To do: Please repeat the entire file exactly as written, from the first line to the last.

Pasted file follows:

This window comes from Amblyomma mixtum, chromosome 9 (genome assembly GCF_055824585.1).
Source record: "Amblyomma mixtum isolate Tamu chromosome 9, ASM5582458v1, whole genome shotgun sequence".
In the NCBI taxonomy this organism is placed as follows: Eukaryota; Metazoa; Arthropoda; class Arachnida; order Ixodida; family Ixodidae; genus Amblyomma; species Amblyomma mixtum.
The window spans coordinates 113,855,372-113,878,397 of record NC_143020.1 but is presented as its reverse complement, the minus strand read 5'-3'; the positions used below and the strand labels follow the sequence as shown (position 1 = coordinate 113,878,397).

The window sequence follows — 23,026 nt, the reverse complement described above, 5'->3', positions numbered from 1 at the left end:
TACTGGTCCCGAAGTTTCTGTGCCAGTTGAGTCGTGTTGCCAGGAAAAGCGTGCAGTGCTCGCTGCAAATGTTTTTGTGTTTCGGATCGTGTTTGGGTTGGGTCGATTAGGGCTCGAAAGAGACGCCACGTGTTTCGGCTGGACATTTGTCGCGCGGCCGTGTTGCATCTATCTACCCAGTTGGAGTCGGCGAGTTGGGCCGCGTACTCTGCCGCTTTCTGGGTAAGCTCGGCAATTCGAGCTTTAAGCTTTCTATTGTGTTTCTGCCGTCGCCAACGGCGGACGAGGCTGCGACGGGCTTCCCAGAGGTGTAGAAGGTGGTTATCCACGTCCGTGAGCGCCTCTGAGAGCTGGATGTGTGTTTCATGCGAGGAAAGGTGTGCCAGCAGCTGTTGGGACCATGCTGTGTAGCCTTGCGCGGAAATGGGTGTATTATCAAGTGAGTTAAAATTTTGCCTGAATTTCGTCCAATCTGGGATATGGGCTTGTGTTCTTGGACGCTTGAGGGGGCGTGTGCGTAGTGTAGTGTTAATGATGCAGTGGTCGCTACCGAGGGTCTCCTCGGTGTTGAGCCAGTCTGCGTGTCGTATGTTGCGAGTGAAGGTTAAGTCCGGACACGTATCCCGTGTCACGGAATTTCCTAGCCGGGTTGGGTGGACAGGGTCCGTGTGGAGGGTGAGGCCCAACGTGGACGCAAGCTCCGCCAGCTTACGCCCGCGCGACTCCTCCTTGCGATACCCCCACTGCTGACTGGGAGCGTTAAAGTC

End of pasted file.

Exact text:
This window comes from Amblyomma mixtum, chromosome 9 (genome assembly GCF_055824585.1).
Source record: "Amblyomma mixtum isolate Tamu chromosome 9, ASM5582458v1, whole genome shotgun sequence".
In the NCBI taxonomy this organism is placed as follows: Eukaryota; Metazoa; Arthropoda; class Arachnida; order Ixodida; family Ixodidae; genus Amblyomma; species Amblyomma mixtum.
The window spans coordinates 113,855,372-113,878,397 of record NC_143020.1 but is presented as its reverse complement, the minus strand read 5'-3'; the positions used below and the strand labels follow the sequence as shown (position 1 = coordinate 113,878,397).

The window sequence follows — 23,026 nt, the reverse complement described above, 5'->3', positions numbered from 1 at the left end:
TACTGGTCCCGAAGTTTCTGTGCCAGTTGAGTCGTGTTGCCAGGAAAAGCGTGCAGTGCTCGCTGCAAATGTTTTTGTGTTTCGGATCGTGTTTGGGTTGGGTCGATTAGGGCTCGAAAGAGACGCCACGTGTTTCGGCTGGACATTTGTCGCGCGGCCGTGTTGCATCTATCTACCCAGTTGGAGTCGGCGAGTTGGGCCGCGTACTCTGCCGCTTTCTGGGTAAGCTCGGCAATTCGAGCTTTAAGCTTTCTATTGTGTTTCTGCCGTCGCCAACGGCGGACGAGGCTGCGACGGGCTTCCCAGAGGTGTAGAAGGTGGTTATCCACGTCCGTGAGCGCCTCTGAGAGCTGGATGTGTGTTTCATGCGAGGAAAGGTGTGCCAGCAGCTGTTGGGACCATGCTGTGTAGCCTTGCGCGGAAATGGGTGTATTATCAAGTGAGTTAAAATTTTGCCTGAATTTCGTCCAATCTGGGATATGGGCTTGTGTTCTTGGACGCTTGAGGGGGCGTGTGCGTAGTGTAGTGTTAATGATGCAGTGGTCGCTACCGAGGGTCTCCTCGGTGTTGAGCCAGTCTGCGTGTCGTATGTTGCGAGTGAAGGTTAAGTCCGGACACGTATCCCGTGTCACGGAATTTCCTAGCCGGGTTGGGTGGACAGGGTCCGTGTGGAGGGTGAGGCCCAACGTGGACGCAAGCTCCGCCAGCTTACGCCCGCGCGACTCCTCCTTGCGATACCCCCACTGCTGACTGGGAGCGTTAAAGTC